Back in 2011, when I tested to move up from the
yellow gold belt rank to the orange belt rank I had to complete a written test, part of which was a half page essay on a subject determined by the rank I was advancing to. For the orange belt, the subject was ‘Honesty.’
I’m ashamed to say that I phoned it in. I waited until the last minute, and pounded out some weakly funny paragraph and a half roughly related to honesty. As I’ve moved up in rank, and completed a couple more tests, I’ve realized that I should have taken the exercise more seriously than I did.
I’m correcting that today.
Honesty (n) – the quality of being honest; uprightness and fairness, truthfulness, sincerity, or frankness.
Often, we consider the act of being honest as being an external trait. You think of a person as honest if he is truthful and fair with you. If he treats people well and sincerely, then he’s a good, honest man. Still, is that the best measure of a man’s honesty?
At it’s root, honesty is an internal value. A person is honest if he is the same person with you that he is with everyone else. If he’s the same person when he is all alone. Honesty is a measure of consistency of character.
To believe in something, and not to live it, is dishonest.
That consistency isn’t inherently a measure of good or evil, either. I don’t think any of us would look at Charles Dickens’ character Ebenezer Scrooge and think of him as a good role model. He was a greedy and selfish tightwad. He was isolated, unfeeling and cold. And yet, he was never dishonest. He consistently stuck to the principles he believed in, until he no longer believed them.
Once we understand that, it becomes far easier to measure honesty in ourselves. Take an accurate account of your behavior based on the core principles that you claim to believe. How well does your private self hold to them compared to the person you are among friends and to the image you project in public? The differences you uncover will help clarify how severely singed your pants are.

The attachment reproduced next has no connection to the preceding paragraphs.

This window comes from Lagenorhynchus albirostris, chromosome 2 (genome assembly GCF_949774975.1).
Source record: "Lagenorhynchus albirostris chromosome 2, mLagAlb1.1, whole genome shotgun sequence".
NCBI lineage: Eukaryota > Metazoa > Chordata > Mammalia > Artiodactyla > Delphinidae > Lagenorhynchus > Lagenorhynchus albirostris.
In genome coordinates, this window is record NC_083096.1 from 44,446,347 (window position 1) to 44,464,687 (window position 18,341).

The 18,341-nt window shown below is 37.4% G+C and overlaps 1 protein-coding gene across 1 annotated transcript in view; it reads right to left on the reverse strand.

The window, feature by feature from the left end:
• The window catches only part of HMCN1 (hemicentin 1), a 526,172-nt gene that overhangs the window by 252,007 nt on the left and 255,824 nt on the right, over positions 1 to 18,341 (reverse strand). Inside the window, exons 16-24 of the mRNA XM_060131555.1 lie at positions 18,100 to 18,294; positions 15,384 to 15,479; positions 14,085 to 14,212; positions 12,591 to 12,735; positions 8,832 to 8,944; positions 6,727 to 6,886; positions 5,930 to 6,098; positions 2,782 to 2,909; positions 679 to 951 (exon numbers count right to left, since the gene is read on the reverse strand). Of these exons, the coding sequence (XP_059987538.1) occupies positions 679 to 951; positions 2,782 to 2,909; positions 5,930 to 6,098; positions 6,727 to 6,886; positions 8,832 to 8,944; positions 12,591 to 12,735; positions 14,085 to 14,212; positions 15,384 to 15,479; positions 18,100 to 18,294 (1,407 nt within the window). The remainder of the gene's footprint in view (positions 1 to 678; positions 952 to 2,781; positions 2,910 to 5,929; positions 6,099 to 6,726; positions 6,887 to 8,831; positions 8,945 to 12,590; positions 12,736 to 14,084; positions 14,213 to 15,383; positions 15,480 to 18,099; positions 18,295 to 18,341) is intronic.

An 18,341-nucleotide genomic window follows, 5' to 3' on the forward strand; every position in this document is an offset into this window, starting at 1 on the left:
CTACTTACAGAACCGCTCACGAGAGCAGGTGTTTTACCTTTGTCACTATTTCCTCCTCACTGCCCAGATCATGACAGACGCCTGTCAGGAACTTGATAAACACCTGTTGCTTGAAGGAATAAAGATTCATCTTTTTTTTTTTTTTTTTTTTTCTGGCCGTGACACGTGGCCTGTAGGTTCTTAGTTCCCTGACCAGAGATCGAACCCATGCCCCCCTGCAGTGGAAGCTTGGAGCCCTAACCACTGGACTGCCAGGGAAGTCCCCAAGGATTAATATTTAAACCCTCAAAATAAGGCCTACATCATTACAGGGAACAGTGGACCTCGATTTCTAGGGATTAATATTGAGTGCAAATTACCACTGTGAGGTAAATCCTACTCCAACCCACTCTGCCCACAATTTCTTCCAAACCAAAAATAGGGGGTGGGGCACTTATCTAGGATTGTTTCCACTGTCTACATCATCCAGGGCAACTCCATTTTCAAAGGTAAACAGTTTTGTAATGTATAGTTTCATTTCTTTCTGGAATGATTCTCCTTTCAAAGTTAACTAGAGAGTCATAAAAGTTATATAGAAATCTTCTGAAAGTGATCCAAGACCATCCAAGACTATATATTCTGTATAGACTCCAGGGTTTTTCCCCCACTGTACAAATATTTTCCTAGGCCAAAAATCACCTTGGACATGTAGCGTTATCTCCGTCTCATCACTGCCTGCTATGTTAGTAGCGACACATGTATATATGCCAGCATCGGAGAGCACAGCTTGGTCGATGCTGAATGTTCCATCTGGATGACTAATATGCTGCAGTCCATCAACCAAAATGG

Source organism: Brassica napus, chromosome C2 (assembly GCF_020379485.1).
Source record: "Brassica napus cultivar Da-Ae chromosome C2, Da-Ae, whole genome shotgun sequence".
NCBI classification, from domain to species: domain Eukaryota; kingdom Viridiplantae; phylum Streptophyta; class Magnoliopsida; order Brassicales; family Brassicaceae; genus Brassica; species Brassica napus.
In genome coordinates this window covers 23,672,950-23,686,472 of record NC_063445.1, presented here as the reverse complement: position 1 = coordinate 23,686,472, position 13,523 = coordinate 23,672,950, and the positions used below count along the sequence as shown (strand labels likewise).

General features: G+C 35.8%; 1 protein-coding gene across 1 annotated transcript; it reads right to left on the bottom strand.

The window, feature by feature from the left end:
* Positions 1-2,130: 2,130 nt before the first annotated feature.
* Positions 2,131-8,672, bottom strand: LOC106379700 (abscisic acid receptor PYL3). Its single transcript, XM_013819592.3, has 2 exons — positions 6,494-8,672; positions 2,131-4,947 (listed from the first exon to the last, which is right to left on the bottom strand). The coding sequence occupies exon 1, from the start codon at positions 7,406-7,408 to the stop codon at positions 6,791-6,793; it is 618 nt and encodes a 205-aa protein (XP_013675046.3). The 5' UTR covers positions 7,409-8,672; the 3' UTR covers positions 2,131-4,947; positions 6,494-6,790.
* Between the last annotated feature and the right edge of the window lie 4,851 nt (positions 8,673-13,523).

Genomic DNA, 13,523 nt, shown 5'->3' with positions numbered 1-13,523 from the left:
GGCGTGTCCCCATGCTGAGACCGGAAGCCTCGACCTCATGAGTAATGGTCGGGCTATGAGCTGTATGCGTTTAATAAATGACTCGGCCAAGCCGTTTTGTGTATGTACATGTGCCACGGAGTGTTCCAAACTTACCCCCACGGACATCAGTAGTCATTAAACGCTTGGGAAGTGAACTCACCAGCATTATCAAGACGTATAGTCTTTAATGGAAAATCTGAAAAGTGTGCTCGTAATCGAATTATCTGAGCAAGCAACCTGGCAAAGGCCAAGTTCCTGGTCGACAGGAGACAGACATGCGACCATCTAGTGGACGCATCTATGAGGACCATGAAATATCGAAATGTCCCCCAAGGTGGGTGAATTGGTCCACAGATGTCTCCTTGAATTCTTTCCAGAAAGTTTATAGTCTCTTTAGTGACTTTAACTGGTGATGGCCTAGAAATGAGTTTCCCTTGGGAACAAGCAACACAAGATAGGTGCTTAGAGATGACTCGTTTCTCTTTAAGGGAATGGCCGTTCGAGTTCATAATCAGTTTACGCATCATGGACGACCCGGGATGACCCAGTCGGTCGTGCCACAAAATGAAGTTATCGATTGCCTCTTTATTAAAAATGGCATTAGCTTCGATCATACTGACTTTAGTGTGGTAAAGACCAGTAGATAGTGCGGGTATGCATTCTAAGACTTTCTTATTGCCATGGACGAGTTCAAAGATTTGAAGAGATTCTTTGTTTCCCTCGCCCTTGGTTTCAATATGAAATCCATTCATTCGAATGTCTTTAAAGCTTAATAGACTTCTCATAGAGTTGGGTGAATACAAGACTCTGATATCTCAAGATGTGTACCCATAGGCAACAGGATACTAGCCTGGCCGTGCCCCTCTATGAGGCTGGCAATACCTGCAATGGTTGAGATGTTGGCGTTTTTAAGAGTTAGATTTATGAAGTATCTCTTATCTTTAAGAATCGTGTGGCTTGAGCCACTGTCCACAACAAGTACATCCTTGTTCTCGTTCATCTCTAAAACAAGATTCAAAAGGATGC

What do you think? Is honesty more than just being consistent? Can you be evil, but truthful and fair?
Once again, I’ve just pre-tested for a new belt rank in Karate. Just like last time, I have to complete a written test, part of which is a half page essay on a subject determined by the rank I am advancing to. For the next belt, the subject is ‘Loyalty.’
So, what is Loyalty?
Loyalty (n) – the state or quality of being loyal; characterized by or showing faithfulness to commitments, vows, allegiance, obligations, etc.
Characterized by faithfulness. Honoring your word and duty.
As a married man, I can understand the idea of being faithful to a vow. A surface-level comprehension of that comes pretty easily. I’ve made a life-long commitment to honor and protect my wife. I got that.
Now ask me about what that looks like in my everyday life. It’s one thing to understand it. It’s another thing to live it.
Can I claim that I’m honoring my wife if I’m not careful with my eyes, my thoughts, or my heart? Am I protecting her if any image or idea that could challenge her status is allowed to enter my home? I may not actually take an action, but is that good enough to be able to claim loyalty?
I don’t think so.
Loyalty and devotion lead to bravery. Bravery leads to the spirit of self-sacrifice. The spirit of self-sacrifice creates trust in the power of love.
I can’t claim loyalty if I’m not willing to engage in self-sacrifice, and force my personal identity to give way to the identity that I first committed to when I became her husband. That vow supersedes my wants or desires. The moment I claimed the title, I was no longer living for just me, not even inside my own head. So, I am only faithful to my wife if everything about me is subject to the review of what a husband should be, and anything that fails that review should be culled.
That’s true of every mantle I’ve assumed, every oath I’ve taken, and every obligation I’ve committed to:
Whether I’m at my home, my place of worship, my workplace, or standing on a street corner, faithfulness to the principles that those words represent are more important than any fleeting whims or serious plans I might have. Every decision I make and every action I take should first pass through those filters. Otherwise, how can I claim loyalty to any of them?
Believe me, there are days that I think I can’t, but each day is an opportunity to improve, and I’m thankful for grace.
The more I thought about this topic, the more things came up. What should you do when your loyalties conflict with each other? When is it alright to walk away from something you’ve committed yourself to? Is there ever a good reason to be loyal to a nation or flag? All more than I could cover in a half-page essay, but feel free to discuss it in the comments below.